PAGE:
#8 Revision is a Process
This is Part 8 of a 12-part series on Revision is a Process @ 2015 All Rights Reserved
There is no better way to spot room for improvement in your manuscript than by looking at it with fresh eyes. — SELF-EDITING FOR FICTION WRITERS
Showing takes lots of words. More words than telling. Here is an example—
Telling: The man was bitten by the dog.
Showing: The Doberman's teeth clamped down, piercing through John's leather jacket.
Telling is a summary. In the heat of drafting, writers often grab telling words and phrases and construct passive sentences. Showing is vivid because it uses image-provoking verbs and nouns. It's about being concrete and specific and keeping to a cause-effect sequence that is believable and easily understood.
So, in the heat of drafting, writers either don't describe things in vivid terms, or the writer skims over elements to blatantly and passively tell.
One indicator of telling is descriptions and descriptive passages. If they exceed three sentences, which is 60 to 80 words of description, at any given point, that's likely too much.
It's far better to sneak in descriptions in the action and flow of the story. Here's an example from my new novella HEARTS AKILTER:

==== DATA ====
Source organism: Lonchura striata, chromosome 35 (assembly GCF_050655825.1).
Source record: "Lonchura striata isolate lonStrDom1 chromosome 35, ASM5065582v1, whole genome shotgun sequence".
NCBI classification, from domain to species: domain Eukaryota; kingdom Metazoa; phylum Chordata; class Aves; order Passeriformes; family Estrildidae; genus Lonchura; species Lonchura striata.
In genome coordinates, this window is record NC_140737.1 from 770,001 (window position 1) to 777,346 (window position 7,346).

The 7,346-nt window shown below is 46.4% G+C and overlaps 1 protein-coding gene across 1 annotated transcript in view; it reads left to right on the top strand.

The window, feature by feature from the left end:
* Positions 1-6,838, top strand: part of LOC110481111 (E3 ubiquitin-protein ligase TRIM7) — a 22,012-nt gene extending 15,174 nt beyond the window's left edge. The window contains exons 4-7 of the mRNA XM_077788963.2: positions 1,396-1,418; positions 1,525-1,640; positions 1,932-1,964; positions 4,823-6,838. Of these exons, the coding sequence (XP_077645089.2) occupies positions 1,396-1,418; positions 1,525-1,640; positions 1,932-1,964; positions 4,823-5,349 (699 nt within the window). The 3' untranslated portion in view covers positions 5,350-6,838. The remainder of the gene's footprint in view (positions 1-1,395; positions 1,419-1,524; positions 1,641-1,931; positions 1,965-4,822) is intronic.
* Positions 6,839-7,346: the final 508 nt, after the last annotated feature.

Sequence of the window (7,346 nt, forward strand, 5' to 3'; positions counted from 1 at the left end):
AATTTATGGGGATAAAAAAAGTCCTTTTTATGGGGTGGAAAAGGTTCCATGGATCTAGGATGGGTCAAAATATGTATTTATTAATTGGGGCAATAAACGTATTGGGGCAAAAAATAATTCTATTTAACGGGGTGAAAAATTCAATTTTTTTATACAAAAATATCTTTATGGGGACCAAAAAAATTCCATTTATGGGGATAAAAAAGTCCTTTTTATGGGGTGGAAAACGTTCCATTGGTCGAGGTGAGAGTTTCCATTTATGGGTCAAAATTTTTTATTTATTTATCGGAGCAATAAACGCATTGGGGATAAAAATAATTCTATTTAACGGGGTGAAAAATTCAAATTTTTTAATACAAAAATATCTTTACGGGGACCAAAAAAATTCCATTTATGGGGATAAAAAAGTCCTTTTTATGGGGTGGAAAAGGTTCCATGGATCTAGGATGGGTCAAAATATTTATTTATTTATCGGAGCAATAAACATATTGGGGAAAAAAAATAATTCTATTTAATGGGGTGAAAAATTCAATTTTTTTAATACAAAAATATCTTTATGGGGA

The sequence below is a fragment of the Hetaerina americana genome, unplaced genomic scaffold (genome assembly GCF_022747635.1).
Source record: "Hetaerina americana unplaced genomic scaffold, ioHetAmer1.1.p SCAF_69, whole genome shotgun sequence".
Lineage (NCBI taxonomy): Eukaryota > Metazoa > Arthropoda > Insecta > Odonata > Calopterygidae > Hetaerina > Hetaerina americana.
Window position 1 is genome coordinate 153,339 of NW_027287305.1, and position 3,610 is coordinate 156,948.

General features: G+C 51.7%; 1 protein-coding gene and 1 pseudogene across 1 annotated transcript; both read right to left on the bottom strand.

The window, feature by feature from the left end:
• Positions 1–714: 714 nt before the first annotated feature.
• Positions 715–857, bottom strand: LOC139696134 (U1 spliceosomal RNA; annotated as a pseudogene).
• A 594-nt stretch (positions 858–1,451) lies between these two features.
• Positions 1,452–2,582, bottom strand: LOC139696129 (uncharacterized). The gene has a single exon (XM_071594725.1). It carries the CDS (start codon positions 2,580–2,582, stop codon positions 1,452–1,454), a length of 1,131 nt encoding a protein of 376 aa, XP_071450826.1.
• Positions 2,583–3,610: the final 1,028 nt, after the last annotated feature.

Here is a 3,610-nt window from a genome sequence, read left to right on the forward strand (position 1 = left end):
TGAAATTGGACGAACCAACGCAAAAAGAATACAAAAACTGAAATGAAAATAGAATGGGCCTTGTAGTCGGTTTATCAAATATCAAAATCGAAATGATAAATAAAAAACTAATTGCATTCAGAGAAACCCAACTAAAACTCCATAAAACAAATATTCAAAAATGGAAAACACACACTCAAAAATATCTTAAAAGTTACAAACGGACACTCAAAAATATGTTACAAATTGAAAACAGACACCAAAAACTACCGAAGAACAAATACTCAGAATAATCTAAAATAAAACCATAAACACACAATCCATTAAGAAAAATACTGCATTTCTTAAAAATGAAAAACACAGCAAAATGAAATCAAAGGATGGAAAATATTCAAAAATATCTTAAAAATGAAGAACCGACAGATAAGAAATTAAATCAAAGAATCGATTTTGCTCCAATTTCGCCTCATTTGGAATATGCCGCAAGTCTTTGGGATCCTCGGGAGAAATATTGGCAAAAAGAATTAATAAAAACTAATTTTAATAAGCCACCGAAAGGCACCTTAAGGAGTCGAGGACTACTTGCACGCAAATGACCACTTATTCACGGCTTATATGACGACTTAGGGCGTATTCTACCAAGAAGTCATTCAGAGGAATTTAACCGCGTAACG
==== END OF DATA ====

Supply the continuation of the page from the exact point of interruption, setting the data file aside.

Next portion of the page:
“What?” He glanced out into the darkness beyond the lift. Giant machinery stood silhouetted and veiled in shadows. “Where are we?”
To locate telling descriptions in your manuscript, take hard copy and use a highlighter to mark all descriptions. If you have a sprinkling, well done. If you have a block? Then you might want to reword or revise.
One other thing to look for is sensory perceptions. Or rather the lack thereof. Most drafts are sight-heavy, that is, things are described from the narrator looking at them. There are five basic sensory perceptions: sight, sound, touch, smell, and taste. Some "rules of thumb" I've seen are to use a different sensory perception every page, every three pages, every five pages. Of course, those "rules" are not written in stone. All depends on the type of story being told and who the narrator is and how that narrator filters the sensory input and gives it to the reader.
So, take a highlighter of a different color than you have used before and look for sensory perceptions that are not "sight." If you have great gaps between colors, why is that? Then look for places where you can add in sounds and smells, etc., but do it so it flows naturally and is in the narrator's voice.
*** This blog is updated the first of each month. The next topic is September 2015 — Show Don't Tell: Dialogue
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